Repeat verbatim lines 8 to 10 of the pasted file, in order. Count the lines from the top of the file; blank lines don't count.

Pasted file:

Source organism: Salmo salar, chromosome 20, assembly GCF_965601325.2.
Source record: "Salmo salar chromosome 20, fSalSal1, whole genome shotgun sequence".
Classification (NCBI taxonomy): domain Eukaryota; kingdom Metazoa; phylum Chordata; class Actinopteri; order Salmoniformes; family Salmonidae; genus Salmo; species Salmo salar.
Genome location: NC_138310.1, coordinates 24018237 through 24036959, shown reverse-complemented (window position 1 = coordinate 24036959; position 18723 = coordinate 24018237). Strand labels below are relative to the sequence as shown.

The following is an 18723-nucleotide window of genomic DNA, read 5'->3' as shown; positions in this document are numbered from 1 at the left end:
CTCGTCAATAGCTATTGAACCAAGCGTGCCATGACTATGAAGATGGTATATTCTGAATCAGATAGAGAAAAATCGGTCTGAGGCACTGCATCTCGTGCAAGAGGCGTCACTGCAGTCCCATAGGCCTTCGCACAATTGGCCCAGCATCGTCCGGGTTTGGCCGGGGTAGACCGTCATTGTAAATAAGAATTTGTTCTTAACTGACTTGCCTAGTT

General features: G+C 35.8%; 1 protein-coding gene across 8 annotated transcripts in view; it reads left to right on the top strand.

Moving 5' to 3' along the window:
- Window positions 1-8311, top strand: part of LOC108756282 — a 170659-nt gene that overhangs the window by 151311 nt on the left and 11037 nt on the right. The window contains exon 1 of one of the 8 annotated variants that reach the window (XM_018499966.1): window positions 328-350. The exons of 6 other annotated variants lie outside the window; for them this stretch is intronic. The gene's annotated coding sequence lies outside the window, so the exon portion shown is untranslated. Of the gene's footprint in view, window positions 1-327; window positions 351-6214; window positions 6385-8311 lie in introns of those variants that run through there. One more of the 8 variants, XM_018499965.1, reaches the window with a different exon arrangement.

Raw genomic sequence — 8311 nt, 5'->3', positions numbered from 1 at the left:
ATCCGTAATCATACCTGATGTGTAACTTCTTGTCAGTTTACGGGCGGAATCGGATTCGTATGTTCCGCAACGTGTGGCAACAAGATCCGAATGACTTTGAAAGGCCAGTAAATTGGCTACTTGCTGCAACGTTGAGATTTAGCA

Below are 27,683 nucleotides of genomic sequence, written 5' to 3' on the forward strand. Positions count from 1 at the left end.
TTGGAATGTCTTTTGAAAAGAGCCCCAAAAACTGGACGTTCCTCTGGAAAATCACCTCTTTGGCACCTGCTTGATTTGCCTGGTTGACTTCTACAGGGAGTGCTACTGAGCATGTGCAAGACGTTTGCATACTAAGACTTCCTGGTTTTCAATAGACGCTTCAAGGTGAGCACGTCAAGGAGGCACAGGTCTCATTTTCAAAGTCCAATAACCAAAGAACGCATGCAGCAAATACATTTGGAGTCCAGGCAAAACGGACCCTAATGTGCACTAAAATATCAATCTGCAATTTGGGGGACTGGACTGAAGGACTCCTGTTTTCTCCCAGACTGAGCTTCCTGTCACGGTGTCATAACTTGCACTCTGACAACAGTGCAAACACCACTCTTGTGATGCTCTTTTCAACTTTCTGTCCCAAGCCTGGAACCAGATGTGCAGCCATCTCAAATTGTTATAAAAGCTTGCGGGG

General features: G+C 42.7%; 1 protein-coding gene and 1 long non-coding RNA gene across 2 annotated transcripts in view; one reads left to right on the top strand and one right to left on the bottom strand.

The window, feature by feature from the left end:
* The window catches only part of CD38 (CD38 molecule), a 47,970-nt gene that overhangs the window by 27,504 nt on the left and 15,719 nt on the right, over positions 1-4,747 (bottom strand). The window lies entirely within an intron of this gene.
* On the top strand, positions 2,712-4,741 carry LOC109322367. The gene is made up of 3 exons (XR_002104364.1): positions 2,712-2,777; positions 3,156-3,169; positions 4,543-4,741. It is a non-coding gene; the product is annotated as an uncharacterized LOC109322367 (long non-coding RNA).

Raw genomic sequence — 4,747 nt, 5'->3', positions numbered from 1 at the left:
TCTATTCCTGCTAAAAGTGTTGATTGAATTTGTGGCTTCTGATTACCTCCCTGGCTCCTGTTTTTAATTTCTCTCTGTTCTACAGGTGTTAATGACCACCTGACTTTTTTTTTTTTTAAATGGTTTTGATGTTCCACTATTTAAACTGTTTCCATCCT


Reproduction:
Moving 5' to 3' along the window:
- Window positions 1-8311, top strand: part of LOC108756282 — a 170659-nt gene that overhangs the window by 151311 nt on the left and 11037 nt on the right. The window contains exon 1 of one of the 8 annotated variants that reach the window (XM_018499966.1): window positions 328-350. The exons of 6 other annotated variants lie outside the window; for them this stretch is intronic. The gene's annotated coding sequence lies outside the window, so the exon portion shown is untranslated. Of the gene's footprint in view, window positions 1-327; window positions 351-6214; window positions 6385-8311 lie in introns of those variants that run through there. One more of the 8 variants, XM_018499965.1, reaches the window with a different exon arrangement.

Raw genomic sequence — 8311 nt, 5'->3', positions numbered from 1 at the left: